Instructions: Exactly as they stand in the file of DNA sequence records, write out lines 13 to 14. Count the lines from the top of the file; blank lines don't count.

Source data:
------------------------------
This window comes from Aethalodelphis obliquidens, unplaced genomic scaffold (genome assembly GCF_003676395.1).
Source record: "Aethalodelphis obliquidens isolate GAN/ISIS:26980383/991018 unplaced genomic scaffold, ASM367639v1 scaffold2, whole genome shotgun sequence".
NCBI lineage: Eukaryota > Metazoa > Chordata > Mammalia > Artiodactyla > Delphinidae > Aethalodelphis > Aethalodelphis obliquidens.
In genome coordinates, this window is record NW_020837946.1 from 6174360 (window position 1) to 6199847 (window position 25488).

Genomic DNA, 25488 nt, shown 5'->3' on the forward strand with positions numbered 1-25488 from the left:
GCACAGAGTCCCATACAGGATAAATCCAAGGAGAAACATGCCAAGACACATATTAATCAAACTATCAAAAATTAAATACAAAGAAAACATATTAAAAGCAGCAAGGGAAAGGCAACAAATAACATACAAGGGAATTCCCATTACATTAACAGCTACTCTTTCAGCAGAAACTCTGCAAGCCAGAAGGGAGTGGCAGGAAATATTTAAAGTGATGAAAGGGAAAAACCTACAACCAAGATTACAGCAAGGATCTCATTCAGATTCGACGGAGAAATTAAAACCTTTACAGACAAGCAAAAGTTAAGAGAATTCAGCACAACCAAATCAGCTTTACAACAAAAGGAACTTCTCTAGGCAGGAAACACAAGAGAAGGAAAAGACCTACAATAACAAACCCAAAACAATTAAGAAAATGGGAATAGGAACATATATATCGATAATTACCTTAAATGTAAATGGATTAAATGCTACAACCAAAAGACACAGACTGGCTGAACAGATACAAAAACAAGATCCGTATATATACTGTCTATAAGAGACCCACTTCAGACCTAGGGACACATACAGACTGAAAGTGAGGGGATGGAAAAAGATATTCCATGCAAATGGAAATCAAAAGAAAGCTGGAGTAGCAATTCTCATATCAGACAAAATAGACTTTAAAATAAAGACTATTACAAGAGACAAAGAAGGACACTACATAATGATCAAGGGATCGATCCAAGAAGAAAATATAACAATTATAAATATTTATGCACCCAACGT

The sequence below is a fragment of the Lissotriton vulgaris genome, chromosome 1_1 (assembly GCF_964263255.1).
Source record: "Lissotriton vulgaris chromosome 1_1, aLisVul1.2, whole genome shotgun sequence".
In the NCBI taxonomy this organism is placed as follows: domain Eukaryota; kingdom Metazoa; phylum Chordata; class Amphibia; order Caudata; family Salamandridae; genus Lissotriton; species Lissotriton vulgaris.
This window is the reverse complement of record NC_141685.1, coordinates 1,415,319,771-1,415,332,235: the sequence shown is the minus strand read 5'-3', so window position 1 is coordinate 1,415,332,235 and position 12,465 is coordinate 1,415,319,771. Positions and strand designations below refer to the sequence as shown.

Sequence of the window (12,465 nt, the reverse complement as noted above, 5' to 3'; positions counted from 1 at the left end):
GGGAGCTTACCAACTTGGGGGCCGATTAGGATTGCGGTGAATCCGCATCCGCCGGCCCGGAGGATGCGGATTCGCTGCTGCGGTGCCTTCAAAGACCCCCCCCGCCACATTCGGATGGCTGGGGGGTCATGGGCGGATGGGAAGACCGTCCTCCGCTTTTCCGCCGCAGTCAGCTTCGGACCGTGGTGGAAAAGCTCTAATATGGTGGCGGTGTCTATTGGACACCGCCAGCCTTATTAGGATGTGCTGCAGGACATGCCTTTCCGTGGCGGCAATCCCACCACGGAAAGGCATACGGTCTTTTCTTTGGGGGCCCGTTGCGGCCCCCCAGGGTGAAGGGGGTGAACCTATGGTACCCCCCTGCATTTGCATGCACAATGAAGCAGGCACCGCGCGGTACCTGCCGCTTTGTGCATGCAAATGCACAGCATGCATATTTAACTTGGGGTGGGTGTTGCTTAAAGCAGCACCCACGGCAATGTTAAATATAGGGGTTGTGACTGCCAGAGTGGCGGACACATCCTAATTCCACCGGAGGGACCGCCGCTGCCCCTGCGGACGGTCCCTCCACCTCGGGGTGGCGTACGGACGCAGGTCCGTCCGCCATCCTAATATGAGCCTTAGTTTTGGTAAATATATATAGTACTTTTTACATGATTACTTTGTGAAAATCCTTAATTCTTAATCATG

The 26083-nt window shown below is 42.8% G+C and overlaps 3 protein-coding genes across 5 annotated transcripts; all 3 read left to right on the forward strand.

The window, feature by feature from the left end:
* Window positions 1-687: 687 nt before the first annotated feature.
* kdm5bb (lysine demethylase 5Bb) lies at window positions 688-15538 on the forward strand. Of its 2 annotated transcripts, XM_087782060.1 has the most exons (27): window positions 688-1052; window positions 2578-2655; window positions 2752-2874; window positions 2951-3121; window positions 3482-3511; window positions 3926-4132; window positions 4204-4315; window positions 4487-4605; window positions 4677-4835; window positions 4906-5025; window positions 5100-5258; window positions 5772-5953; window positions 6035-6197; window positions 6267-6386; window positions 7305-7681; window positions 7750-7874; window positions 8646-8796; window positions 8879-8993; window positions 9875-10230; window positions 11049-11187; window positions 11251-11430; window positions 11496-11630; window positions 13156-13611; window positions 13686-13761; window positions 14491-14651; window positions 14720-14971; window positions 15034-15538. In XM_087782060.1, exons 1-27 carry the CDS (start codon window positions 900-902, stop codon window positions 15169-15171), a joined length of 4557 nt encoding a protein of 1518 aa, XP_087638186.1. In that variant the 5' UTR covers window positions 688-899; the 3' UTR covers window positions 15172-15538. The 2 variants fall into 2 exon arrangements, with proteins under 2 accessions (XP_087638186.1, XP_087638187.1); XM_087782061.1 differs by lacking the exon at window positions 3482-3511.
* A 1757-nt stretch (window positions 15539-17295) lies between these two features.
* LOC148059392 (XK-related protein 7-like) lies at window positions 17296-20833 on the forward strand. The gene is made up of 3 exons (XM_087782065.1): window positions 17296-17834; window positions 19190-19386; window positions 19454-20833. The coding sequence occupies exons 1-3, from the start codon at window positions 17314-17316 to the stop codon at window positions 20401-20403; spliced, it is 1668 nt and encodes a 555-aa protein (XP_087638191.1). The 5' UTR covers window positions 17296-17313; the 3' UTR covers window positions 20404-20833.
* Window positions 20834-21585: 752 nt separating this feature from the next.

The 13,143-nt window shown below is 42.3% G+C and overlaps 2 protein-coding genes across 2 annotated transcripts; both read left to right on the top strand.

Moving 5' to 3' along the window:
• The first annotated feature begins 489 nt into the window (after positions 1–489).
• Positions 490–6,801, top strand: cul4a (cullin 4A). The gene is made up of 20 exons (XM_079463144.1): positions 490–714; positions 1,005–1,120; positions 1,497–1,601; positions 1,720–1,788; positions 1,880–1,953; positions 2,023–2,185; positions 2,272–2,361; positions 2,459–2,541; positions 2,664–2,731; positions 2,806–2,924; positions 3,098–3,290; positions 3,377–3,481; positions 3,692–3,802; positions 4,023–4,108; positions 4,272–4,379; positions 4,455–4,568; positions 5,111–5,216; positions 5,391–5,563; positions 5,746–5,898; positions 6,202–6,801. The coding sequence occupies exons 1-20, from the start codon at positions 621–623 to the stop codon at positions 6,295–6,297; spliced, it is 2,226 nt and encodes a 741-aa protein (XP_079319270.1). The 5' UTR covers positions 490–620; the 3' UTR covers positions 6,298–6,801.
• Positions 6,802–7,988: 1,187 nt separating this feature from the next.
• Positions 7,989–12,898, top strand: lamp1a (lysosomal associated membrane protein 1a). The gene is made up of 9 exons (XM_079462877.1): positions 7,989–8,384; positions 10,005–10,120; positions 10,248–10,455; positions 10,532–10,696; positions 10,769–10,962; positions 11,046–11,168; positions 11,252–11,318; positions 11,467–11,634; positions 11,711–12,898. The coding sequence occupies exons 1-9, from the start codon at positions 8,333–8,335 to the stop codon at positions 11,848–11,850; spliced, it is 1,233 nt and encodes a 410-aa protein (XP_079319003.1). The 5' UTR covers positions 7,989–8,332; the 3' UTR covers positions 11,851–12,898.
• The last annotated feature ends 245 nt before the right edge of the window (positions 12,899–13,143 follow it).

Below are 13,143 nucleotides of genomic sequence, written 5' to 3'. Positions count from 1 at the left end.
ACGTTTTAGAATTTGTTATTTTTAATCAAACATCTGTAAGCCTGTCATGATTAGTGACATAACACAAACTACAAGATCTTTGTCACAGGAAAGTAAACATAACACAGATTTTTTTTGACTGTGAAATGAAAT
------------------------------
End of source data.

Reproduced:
The 26083-nt window shown below is 42.8% G+C and overlaps 3 protein-coding genes across 5 annotated transcripts; all 3 read left to right on the forward strand.

The window, feature by feature from the left end: